Album Analyst: Comedown Machine

When I think of The Strokes, who are the original kings of alternative rock, the difference between them and most other bands is in the legacy that they have created for themselves, and in the near cult following they have amassed. Their music can be described as a journey, a progression as the band explores new sound from album to album. While most fans worship the band that debuted “Is This Ist,” and await the triumphant return to that sound like the second coming of Christ, time and time again they insist on pushing their music to places they’ve never been before. “Comedown Machine” continues that legacy, and ushers in a new era for The Strokes, much in the same way “Angles” did two years ago. Having said that, before we light this candle, I want to start by saying that this album is going to be what you make of it. If you transition from track to track without relishing the melodic high-register vocals by Casablancas on “One Way Trigger,” and instead pout about how each track isn’t a “Someday” clone, you’re not going to have a good time.


Comedown Machine” resembles an intricate mosaic between an added emphasis on synth melodies, a new found presence in the higher, falsetto register from Casablancas’ voice, and the classic Strokes we’ve all grown up with. At face value, the album appears to be a fusion of older material and newer sounds, reminiscent of the attempt “Angles,” made at focusing more on atmosphere than simply the melody itself. Packed full of wonderfully-written songs, and displaying the signature poppy, staccato guitar riffs, and the heavy, laid-back droning from Casbalancas, the music is genuinely fun to listen to. For example: “Chances,” a truly beautiful song, is comprised of looping 80s-esque synths, and an intimate guitar melody. Casablancas sings on, “I’ll Play Your Game, I’ll Play Your Game,” with his voice delicately floating in the higher ranges. Basically, in this song, his tone is utterly surrendering. Tracks like “Tap Out,” “Welcome to Japan,” and “Happy Ending” embody the spirit of playful guitar parts woven into a lively melody, characteristic of classic Strokes songs, and revitalize the endurance of the album, which make up for the occasional bland moments in songs like “Partners in Crime.”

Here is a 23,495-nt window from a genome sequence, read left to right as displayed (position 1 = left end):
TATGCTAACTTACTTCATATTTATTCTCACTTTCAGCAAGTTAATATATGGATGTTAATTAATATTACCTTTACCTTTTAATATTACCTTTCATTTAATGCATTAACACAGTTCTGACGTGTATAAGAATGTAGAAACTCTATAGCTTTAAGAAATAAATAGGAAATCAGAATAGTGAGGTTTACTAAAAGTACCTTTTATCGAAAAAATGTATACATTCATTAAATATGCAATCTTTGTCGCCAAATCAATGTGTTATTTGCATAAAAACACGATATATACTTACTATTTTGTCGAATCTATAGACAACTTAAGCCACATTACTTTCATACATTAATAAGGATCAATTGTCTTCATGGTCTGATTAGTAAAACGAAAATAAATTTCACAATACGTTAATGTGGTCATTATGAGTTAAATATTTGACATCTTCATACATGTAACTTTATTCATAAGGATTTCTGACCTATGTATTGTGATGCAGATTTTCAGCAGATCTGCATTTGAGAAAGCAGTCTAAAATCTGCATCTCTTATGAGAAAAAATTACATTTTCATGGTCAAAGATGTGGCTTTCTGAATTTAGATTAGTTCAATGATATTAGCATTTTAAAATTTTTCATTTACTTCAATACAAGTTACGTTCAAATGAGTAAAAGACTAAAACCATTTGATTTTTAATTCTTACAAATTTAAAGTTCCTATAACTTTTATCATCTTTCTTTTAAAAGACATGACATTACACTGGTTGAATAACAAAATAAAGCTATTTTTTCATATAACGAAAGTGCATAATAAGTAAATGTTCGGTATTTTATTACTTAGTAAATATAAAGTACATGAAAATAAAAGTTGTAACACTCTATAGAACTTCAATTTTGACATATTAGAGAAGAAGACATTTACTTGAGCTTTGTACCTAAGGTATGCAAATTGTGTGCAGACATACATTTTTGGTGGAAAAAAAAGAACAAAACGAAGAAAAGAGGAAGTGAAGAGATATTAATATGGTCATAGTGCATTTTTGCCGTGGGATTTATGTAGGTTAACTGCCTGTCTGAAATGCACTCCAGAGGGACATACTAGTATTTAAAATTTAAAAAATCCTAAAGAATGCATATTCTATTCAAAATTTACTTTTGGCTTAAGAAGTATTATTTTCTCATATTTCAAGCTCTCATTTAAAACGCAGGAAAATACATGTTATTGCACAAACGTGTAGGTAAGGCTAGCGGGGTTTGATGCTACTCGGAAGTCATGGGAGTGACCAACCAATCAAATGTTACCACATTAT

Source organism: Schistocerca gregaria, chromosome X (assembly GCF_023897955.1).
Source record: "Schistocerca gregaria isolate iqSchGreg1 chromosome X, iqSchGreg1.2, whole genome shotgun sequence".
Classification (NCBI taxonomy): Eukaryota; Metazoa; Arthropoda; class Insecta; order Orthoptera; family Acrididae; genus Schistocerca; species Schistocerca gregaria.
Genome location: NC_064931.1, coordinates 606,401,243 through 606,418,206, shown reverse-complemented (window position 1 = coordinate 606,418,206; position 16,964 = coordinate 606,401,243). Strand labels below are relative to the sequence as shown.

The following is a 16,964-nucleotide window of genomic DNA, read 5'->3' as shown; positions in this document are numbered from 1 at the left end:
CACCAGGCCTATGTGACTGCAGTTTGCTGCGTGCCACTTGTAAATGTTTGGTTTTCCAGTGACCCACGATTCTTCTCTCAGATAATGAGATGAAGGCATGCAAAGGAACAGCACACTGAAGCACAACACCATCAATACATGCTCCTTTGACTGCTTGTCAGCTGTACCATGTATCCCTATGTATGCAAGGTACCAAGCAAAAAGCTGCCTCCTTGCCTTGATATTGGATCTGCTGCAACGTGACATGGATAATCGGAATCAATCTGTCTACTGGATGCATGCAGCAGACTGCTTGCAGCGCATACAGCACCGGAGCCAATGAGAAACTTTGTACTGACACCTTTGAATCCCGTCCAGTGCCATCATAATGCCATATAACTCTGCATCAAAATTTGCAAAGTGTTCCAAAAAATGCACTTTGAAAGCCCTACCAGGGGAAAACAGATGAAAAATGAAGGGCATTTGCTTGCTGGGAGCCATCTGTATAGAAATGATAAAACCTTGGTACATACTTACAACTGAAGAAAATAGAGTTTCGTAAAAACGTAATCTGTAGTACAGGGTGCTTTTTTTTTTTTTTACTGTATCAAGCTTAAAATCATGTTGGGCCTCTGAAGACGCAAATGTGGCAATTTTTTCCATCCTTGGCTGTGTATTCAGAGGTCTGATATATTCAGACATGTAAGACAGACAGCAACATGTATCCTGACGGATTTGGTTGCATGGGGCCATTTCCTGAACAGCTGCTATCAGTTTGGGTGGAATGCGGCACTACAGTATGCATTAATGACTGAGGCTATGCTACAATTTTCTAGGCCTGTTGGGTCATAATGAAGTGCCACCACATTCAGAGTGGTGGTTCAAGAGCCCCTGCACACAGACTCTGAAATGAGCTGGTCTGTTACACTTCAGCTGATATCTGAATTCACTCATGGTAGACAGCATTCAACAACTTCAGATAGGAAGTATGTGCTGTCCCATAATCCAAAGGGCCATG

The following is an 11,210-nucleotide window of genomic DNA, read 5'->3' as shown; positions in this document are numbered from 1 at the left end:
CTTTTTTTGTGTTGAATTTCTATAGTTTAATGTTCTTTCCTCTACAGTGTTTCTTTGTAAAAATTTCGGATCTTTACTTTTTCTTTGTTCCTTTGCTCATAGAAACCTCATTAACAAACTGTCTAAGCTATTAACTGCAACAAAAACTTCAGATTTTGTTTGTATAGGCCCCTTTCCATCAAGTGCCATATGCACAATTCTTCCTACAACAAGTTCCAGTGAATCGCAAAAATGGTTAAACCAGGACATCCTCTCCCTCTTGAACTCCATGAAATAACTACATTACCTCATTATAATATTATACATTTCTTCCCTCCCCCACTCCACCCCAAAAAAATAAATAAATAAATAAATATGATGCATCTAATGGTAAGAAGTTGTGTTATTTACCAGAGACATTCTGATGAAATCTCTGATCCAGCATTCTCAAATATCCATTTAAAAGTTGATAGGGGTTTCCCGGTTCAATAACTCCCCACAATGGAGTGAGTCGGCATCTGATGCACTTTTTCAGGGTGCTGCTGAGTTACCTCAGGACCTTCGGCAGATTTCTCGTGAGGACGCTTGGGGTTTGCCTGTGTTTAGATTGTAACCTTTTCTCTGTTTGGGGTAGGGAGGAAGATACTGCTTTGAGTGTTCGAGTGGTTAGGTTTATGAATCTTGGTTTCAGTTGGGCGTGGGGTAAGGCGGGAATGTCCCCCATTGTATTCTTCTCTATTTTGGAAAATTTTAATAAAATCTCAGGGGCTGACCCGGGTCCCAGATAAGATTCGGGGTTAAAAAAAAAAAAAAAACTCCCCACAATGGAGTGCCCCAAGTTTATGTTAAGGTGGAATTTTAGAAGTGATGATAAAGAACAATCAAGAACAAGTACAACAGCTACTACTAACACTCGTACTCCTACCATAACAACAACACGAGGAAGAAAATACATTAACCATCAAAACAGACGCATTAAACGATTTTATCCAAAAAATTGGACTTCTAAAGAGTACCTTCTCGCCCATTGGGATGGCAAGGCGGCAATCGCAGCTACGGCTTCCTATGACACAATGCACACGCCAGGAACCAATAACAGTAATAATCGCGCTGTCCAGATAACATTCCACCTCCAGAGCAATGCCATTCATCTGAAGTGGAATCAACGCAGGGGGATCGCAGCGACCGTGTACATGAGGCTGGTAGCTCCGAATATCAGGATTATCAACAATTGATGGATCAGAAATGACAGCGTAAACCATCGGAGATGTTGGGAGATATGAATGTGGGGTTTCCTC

Although most of the tracks are individually delightful, there is a seeming disconnect in the flow from track to track, which I, while coming to question the odd juxtaposition of the songs, dismissed as an awkward feature rather than a failure. While I think the added importance on synths in some of their songs gives their sound some added depth, the transition into a more encompassing pop-synth based melody may simply be a product of the times. The indie-pop genre is gaining momentum in the music scene, and it shouldn’t be cause for alarm. The record is legitimately solid and satisfying for the most part, with blunders arising not from an exploration into new sound, but from an occasional lack in vivacity and addictive qualities. Despite the presence of these minor flaws, “Comedown Machine” is legitimately fun to listen to, and is a strong chapter in The Strokes‘ legacy, a chapter that true fans will genuinely enjoy.

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